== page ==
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DCTV Pays Tribute to Community Leaders

Barrington M. Salmon | 10/30/2013, 3 p.m.
DCTV's 25th Anniversary Celebration on Saturday, Oct 26, honored local heroes, including WAMU radio host Kojo Nnamdi, Denise Rolark Barnes, publisher of The Washington Informer, and William Lightfoot, an attorney and former D.C. Council member. (Donnamaria Jones/DCTV)

The weather wasn’t particularly hospitable – overcast, windy and chilly with occasional splashes of sunlight – but that didn’t deter several dozen friends and supporters of DCTV from spending the afternoon at what was essentially the kickoff of DCTV’s 25th anniversary.

Guests spent the afternoon and evening Saturday on the grounds of the Brooks Mansion enjoying the Caribbean flavor of Steel Pan Jam and the sensual, smooth music of Grammy Award nominee Carolyn Malachi and sultry jazz singer Sunny Sumter. Guests included DCTV’s community and programming partners, members of the city council, local developers and residents who honored an illustrious array of community leaders named the 2013 DC Illuminators.

The honorees, DCTV Chairman Koji Nmandi said, are individuals, who through exemplary careers, volunteerism and public service, worked to improve and enhance the overall well-being of the community.

“They have lived stellar public and personal lives – we call them Illuminators who’ve dedicated their lives and careers giving back to the community,” said Nnamdi, creator and host of The Kojo Nmandi Show and host of The Politics Hour on WAMU, 88.5 FM.

The 2013 DC Illuminators are: Maudine Cooper, president and CEO of the Greater Washington Urban League for the past 20 years; William Lightfoot, local attorney, former D.C. Council member and one of DCTV’s founders; Washington Informer Publisher Denise Rolark Barnes; Nnamdi; Angela Franco, president and CEO of the Greater Washington Hispanic Chamber of Commerce; Barbara Lang, president and CEO of the DC Chamber of Commerce; and Marie Johns, former deputy administrator of the U.S. Small Business Administration.

“I’ve been here since we started up. Many, many things have changed,” said DCTV CEO Nantz Rickard. “We started with a desk, a chair, a computer without a hard drive and a phone. Now, we have HD equipment, virtual sets, editing and training suites and spaces. We used to have a couple of hours programming on one channel and today, we have 8,000 hours of programming a year produced by local residents.”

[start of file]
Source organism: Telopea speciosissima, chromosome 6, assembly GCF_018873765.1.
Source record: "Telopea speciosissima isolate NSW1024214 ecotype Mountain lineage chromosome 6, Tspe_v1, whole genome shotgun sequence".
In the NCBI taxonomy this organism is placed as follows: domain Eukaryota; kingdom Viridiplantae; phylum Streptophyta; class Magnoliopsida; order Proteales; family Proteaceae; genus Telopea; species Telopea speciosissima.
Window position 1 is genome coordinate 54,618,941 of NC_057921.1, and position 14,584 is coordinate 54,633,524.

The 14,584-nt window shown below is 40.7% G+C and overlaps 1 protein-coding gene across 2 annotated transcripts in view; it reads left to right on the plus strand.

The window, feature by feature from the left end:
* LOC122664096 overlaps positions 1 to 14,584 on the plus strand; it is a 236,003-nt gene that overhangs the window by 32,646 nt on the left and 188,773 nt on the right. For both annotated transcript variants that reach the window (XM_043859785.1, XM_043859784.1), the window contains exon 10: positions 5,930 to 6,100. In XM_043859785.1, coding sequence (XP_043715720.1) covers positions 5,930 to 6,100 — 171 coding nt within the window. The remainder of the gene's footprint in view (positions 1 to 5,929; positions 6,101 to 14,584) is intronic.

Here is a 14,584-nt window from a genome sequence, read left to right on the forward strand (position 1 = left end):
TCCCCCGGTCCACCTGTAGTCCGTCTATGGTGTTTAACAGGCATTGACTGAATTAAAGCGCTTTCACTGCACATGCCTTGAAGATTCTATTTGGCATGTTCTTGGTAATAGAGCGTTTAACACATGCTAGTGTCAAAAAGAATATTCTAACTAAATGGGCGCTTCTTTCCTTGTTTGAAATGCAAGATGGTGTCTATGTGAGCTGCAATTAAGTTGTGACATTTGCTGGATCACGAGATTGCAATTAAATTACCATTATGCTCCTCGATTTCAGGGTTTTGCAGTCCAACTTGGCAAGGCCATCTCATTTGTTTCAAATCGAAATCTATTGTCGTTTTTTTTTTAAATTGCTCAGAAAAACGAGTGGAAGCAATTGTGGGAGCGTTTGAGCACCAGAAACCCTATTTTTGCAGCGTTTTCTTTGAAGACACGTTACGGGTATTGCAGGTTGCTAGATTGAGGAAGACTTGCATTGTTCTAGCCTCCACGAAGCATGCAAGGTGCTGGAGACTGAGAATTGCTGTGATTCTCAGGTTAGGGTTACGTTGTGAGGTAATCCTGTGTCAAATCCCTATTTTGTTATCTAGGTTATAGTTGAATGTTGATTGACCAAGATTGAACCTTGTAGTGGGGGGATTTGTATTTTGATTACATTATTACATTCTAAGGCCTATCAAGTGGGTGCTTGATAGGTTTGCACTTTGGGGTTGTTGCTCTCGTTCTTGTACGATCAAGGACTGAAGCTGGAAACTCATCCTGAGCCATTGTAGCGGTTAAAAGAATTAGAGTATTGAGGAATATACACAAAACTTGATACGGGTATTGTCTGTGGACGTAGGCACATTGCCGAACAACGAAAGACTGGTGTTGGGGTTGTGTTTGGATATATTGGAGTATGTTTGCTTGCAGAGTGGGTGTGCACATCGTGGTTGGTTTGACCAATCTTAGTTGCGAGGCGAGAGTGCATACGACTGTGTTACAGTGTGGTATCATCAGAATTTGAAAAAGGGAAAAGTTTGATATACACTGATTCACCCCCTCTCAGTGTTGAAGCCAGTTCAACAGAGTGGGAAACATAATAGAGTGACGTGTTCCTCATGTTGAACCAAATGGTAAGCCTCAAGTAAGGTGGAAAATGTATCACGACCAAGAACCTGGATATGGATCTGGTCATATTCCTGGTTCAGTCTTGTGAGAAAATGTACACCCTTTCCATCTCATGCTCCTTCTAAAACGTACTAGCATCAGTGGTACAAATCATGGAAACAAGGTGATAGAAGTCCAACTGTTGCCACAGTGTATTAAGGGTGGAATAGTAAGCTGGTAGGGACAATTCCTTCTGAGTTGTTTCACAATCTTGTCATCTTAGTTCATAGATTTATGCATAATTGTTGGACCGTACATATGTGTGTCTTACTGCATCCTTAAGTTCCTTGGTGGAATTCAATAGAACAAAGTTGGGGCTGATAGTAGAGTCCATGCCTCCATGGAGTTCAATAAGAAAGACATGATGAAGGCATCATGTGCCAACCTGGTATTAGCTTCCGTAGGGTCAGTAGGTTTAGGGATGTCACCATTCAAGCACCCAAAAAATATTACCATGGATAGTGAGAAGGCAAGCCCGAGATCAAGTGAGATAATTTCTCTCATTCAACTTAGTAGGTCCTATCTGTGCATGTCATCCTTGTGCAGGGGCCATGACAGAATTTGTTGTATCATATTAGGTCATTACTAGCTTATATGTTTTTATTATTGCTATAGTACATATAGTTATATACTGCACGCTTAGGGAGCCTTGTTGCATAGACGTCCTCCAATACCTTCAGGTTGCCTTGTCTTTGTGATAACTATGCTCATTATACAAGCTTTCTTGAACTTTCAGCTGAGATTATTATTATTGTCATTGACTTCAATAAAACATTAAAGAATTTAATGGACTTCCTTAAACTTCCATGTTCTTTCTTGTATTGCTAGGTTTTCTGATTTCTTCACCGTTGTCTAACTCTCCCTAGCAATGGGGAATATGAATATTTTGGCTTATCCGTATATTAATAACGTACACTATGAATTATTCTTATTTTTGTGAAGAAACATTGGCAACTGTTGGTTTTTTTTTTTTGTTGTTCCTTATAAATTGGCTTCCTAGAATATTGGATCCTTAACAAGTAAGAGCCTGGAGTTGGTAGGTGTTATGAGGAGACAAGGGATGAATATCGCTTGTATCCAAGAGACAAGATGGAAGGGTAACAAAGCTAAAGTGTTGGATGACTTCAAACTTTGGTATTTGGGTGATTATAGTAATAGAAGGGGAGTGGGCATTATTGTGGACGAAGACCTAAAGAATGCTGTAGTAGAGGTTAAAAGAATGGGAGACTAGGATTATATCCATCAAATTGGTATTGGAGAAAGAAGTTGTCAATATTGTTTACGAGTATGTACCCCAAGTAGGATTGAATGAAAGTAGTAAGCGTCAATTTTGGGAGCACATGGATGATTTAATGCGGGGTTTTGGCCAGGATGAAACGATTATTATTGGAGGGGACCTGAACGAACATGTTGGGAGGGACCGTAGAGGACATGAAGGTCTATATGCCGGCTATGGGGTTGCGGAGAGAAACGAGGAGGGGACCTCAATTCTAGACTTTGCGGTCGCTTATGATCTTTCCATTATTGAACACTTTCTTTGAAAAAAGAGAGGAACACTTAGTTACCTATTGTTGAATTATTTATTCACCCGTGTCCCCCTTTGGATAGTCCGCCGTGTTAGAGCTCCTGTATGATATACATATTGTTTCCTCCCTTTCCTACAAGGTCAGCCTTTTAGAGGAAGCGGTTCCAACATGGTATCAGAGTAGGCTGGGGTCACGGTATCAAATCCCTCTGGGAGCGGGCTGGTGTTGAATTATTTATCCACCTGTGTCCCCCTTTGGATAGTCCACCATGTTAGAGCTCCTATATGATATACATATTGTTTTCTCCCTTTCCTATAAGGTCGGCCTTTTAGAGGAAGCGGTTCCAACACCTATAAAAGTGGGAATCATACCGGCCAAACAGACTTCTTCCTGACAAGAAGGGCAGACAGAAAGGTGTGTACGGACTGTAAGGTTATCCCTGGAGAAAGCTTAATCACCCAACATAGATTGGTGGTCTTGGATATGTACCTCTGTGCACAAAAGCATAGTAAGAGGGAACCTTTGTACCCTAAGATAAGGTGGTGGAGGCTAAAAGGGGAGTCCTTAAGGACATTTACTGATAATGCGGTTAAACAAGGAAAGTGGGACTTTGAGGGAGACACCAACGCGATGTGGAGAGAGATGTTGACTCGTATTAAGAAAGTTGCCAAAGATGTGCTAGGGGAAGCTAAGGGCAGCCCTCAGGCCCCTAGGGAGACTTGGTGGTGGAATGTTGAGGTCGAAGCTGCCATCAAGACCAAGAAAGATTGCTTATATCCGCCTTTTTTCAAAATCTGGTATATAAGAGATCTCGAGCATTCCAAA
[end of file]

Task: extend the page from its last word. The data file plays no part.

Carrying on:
In the 25 years since the station started, Rickard added, she and others in the industry have witnessed major changes in technology and the way people interface with that technology.

“The whole concept has changed in people’s minds. It allows people to have a voice on channels and have an impact with the major content they produce. DCTV and what it does is very important,” said Rickard, who has been CEO since 1994. “Our whole mission is about community and doing an effective job of creating a message through a broad-based community forum. There’s nothing like it anywhere around here – that’s what we’ll be celebrating with the community.”

Franco, a Bogota, Colombia native born in Los Angeles, said she was grateful to receive the award, spoke briefly about the Hispanic Chamber’s work and credited the influence of her parents and family.

“I like to include them,” she said. “This shows that people are watching you and what you do … I’m honored. Thank you for thinking of me.”

Johns arrived shortly after her name was called to be presented with the award.